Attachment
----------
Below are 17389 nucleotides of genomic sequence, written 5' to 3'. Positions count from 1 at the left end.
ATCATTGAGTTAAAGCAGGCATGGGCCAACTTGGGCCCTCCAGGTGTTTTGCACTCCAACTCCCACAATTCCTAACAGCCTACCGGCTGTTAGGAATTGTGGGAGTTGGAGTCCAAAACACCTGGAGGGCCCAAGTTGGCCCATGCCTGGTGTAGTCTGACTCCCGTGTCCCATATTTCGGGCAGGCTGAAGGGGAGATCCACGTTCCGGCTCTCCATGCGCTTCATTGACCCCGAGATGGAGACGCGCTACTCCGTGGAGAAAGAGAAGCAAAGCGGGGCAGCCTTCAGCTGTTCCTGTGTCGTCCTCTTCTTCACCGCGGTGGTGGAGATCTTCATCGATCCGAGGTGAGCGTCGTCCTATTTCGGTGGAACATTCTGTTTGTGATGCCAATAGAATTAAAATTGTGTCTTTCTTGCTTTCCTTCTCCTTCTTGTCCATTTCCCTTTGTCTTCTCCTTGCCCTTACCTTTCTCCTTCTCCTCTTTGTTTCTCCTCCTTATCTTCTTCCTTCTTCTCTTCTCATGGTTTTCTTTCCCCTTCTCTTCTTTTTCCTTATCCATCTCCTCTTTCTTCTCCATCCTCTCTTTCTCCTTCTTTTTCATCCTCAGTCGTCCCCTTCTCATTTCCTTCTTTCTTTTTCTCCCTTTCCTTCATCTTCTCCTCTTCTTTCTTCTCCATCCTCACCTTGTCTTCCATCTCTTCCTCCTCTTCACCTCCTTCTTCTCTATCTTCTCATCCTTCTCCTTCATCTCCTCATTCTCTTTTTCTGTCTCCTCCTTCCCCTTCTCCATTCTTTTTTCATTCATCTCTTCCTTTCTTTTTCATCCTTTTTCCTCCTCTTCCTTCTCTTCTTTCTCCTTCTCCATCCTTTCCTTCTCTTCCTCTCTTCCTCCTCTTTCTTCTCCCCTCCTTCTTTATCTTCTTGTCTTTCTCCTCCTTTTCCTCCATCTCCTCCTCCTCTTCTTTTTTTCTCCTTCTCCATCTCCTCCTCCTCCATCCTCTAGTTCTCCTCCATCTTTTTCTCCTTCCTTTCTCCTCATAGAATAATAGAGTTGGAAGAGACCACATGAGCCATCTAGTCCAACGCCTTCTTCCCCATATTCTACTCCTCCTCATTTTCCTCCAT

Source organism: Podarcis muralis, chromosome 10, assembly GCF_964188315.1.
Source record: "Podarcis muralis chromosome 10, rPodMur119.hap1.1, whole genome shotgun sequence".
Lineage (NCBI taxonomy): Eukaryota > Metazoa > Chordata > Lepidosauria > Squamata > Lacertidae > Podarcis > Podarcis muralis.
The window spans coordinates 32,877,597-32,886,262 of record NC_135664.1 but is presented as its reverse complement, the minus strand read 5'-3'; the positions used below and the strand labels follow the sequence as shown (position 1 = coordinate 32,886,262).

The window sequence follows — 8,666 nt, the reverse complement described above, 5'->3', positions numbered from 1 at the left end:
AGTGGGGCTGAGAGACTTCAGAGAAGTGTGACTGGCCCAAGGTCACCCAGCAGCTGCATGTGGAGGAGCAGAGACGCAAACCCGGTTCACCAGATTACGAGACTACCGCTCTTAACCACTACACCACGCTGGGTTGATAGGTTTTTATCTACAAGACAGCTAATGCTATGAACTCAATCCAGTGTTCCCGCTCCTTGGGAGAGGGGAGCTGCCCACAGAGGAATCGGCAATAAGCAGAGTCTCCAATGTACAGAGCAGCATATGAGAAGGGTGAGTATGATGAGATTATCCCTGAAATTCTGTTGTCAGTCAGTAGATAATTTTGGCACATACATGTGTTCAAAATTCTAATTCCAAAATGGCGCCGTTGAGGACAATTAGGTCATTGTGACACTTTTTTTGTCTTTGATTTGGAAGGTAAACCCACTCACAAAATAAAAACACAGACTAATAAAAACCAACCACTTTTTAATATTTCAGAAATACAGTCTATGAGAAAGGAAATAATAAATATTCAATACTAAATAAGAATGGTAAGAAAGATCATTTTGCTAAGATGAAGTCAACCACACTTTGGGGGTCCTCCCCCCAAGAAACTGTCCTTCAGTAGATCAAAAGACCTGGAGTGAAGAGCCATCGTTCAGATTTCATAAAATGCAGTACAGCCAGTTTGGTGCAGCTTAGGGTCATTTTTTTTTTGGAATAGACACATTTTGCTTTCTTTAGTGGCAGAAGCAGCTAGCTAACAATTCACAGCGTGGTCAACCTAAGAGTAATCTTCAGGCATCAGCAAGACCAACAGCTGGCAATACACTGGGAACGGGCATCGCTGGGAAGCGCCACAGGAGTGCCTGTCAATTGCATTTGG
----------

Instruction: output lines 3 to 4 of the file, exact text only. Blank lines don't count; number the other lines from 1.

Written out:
Source organism: Podarcis muralis, chromosome 10, assembly GCF_964188315.1.
Source record: "Podarcis muralis chromosome 10, rPodMur119.hap1.1, whole genome shotgun sequence".